– IWS
    Commented Jul 21, 2017 at 8:27

I am new here, but a long-time user of stack overflow and other exchange sites.

I have used a bounty once, to see how it worked. I have wanted to use a bounty many, many times.

Here's a problem I see with bounties (that is, a problem that makes them not useful for the only purpose I want to use them):

  • I only ever want to put a bounty on something because it's urgent. I want to urge people to work on it by offering an incentive.

  • I cannot put a bounty on something for two days. During that time, I just solve the problem on my own because it's urgent.

Until I read Glen_b's answer, I couldn't think of a use-case for them (because of the time restriction). Also, looking at his 4th link (Who gives bounties to what), it appears that Glen_b does about half the bounties on this site (after a cursory glance... I didn't look closely).

  • $\begingroup$ It's quite considerably less than half, I think -- the list has a very long tail (there's a lot of people giving only one or two bounties). At my peak it might have been a bit over half of the promotions, but lately I would be doing less than 10% I'd guess. On bounties overall it would be much less than half, even at my peak times. $\endgroup$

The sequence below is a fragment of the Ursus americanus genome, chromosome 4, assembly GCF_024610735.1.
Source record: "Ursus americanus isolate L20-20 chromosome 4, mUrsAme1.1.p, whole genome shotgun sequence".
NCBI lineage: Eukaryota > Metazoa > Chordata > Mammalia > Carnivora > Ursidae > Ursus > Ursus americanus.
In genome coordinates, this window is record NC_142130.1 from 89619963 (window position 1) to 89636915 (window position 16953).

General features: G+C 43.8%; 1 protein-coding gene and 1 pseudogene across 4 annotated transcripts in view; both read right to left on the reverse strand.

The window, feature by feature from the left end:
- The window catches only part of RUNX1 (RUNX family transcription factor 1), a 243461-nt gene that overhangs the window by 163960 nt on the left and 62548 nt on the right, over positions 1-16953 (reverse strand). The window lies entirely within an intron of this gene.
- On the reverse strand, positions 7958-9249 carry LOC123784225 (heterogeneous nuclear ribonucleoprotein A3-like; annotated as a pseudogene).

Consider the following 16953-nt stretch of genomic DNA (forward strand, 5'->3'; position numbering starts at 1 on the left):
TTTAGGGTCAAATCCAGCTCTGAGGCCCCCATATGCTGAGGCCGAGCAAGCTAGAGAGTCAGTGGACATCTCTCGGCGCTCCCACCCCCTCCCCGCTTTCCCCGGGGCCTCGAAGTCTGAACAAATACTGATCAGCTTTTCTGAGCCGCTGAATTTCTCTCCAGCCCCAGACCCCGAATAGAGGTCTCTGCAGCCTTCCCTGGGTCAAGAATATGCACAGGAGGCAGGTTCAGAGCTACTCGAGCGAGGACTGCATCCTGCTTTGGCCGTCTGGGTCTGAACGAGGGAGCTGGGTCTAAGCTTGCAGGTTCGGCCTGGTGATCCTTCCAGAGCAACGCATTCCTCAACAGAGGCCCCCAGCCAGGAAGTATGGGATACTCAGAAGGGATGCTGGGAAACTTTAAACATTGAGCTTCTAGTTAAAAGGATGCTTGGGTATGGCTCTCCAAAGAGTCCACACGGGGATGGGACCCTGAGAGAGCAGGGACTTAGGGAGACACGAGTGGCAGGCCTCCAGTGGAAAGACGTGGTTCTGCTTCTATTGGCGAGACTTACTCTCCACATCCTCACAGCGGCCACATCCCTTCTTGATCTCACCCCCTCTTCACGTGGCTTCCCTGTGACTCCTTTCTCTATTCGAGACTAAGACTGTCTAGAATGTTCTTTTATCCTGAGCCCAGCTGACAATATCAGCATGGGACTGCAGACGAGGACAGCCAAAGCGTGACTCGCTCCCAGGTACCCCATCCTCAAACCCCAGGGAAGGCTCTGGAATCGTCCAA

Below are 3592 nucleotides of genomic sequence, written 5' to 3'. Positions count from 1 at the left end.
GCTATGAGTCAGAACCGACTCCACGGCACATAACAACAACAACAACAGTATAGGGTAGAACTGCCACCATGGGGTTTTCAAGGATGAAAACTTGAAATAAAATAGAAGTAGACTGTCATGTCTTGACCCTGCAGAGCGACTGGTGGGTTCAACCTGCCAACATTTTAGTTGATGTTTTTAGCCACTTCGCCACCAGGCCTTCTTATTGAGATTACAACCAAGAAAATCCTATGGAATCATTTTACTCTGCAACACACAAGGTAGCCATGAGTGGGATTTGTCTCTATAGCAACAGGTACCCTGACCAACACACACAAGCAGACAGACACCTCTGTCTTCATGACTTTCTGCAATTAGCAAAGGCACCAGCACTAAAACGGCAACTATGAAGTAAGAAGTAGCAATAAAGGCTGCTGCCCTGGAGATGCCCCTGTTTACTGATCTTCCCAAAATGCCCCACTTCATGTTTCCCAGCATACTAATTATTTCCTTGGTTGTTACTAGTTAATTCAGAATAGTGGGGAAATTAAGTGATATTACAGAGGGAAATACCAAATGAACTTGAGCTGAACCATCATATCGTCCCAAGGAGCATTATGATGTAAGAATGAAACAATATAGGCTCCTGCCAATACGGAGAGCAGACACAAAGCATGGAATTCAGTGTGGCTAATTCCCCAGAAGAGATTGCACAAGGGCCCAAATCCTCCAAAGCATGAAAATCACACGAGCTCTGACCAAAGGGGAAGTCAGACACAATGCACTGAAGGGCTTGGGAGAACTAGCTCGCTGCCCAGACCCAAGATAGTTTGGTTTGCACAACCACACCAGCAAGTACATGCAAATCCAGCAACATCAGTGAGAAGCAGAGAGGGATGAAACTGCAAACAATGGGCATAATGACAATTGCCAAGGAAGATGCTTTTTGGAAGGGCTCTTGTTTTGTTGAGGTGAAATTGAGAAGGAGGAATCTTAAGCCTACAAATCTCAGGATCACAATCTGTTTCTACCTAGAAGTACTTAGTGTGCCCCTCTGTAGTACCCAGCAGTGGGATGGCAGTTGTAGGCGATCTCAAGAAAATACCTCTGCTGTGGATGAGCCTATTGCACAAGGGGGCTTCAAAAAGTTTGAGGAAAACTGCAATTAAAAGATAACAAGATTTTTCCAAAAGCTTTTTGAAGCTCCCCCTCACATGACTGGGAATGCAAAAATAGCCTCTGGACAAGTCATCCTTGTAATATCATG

– Glen_b
    Commented Jul 18, 2017 at 12:03
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    $\begingroup$ @Glen_b Fair enough! I just took a quick glance (and I actually don't know the difference between promotions and bounties). Thanks. $\endgroup$
    – Sir Robert
    Commented Jul 19, 2017 at 19:45
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    $\begingroup$ A bounty can be placed on your own question or someone else's question. Placing the second kind of bounty is sometimes called "promotion" - presumably because it makes someone else's questions (and the answers they get) more visible, encouraging additional answers, views and votes on it. Most bounties are not promotions (people want to place bounties on their own questions). I was just worried there would be an impression I was doing the bulk of the bountying on site. It may look like a lot sitting at the top of the list of promotions but it's not a big fraction of all bounties offered. $\endgroup$
    – Glen_b
    Commented Jul 19, 2017 at 22:43